Although many adolescents own and use guns for legitimate, legal sporting activities, other youth report that they own and carry guns for protection or for the purpose of committing a crime. This Bulletin draws on data from OJJDP’s Rochester Youth Development Study to examine patterns of gun ownership and gun carrying among adolescents. The Bulletin also addresses the interrelationship between gangs and guns.


Office of Juvenile Justice and Delinquency Prevention, 10/1/2001
Homicides of Children and Youth
This Bulletin gives a brief statistical portrait of various facets of child and youth homicide victimization in the United States. It draws heavily on homicide data from the Federal Bureau of Investigation’s Supplementary Homicide Reports. The report shows that homicide is the only major cause of childhood deaths that has increased over the past three decades. Full text PDF file. (Note: Report concerns ALL homicides, not just firearm homicides.)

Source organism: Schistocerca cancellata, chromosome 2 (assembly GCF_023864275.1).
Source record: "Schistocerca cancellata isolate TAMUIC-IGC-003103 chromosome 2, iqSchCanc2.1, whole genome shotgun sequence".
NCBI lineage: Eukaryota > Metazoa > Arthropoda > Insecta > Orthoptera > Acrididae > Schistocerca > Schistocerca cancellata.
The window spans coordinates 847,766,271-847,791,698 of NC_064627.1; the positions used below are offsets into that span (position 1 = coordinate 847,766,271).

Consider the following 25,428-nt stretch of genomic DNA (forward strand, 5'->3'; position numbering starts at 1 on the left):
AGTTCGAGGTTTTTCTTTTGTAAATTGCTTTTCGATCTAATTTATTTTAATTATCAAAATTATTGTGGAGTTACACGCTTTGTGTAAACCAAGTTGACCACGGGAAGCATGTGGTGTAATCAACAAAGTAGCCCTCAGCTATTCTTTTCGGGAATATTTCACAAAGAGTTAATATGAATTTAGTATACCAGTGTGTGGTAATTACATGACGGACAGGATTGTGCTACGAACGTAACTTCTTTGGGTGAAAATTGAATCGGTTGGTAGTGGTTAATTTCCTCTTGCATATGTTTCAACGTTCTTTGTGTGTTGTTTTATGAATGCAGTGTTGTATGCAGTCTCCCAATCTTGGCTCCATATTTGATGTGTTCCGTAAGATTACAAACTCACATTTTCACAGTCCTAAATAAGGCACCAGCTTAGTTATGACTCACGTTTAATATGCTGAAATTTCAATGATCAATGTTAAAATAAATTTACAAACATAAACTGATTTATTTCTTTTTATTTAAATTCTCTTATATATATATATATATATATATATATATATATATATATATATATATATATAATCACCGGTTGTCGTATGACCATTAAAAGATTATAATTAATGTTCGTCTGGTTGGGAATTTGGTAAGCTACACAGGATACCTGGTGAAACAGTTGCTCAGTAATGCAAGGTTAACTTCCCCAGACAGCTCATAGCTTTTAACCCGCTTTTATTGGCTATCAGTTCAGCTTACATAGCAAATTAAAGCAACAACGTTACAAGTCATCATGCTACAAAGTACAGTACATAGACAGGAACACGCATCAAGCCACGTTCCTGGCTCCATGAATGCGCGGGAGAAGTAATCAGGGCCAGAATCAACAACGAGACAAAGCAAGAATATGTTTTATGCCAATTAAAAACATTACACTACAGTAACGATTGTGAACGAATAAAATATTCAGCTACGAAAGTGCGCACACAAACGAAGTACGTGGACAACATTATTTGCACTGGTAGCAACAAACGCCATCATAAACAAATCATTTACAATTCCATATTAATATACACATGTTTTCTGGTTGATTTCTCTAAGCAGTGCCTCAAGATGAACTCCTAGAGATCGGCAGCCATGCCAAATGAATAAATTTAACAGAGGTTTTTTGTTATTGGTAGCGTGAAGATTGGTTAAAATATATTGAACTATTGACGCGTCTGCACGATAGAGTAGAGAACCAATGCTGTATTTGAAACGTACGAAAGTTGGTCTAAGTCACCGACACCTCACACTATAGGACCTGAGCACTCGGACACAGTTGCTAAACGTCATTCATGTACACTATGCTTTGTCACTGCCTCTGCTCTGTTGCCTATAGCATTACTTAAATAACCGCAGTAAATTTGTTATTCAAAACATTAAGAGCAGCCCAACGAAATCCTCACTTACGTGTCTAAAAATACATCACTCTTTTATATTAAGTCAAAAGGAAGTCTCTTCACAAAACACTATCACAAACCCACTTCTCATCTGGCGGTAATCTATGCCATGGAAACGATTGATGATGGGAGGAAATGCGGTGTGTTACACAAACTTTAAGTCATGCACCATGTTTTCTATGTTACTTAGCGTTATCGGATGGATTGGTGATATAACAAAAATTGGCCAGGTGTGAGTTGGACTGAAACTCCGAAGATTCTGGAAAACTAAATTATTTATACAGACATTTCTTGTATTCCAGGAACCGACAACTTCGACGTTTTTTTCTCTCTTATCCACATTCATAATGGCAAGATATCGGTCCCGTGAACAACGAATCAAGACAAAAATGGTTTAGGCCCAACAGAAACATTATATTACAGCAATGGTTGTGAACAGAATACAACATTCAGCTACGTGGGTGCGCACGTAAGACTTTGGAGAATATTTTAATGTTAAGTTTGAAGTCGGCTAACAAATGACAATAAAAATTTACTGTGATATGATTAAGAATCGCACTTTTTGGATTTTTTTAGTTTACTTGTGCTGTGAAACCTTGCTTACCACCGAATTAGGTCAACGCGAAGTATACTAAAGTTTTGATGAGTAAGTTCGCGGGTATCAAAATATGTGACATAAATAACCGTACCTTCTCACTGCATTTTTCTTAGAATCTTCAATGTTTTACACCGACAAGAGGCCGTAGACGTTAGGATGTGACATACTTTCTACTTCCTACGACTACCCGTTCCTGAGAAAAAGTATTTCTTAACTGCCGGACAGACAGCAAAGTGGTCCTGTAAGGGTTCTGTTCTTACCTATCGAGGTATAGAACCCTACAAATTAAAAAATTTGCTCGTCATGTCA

National Criminal Justice Reference Service
In the Spotlight: School Safety
This special webpage from NCJRS focuses on a variety of topics related to school safety including sections on Facts & Figures, Publications, Grants & Funding Programs, and Training & Technical Assistance. The Spotlight also looks at bullying, conflict resolution, predictors of youth violence, and assessments of safe schools.


Office of Juvenile Justice and Delinquency Prevention
Increasing School Safety Through Juvenile Accountability Programs
This Bulletin recommends a comprehensive, collaborative approach that involves students, parents, and school officials in an effective school-based accountability program. The bulletin delineates the steps essential to successful program implementation and provides examples of promising programs and best practices.


U.S. Departments of Justice and Education, 10/26/2000
Indicators of School Crime and Safety 2000
A joint effort by the Bureau of Justice Statistics and the National Center for Education Statistics, the report examines crime occurring in school as well as on the way to and from school. Data for crime away from school are also presented to place school crime in the context of crime in the larger society. The report provides the most current detailed statistical information to inform the Nation on the nature of crime in schools.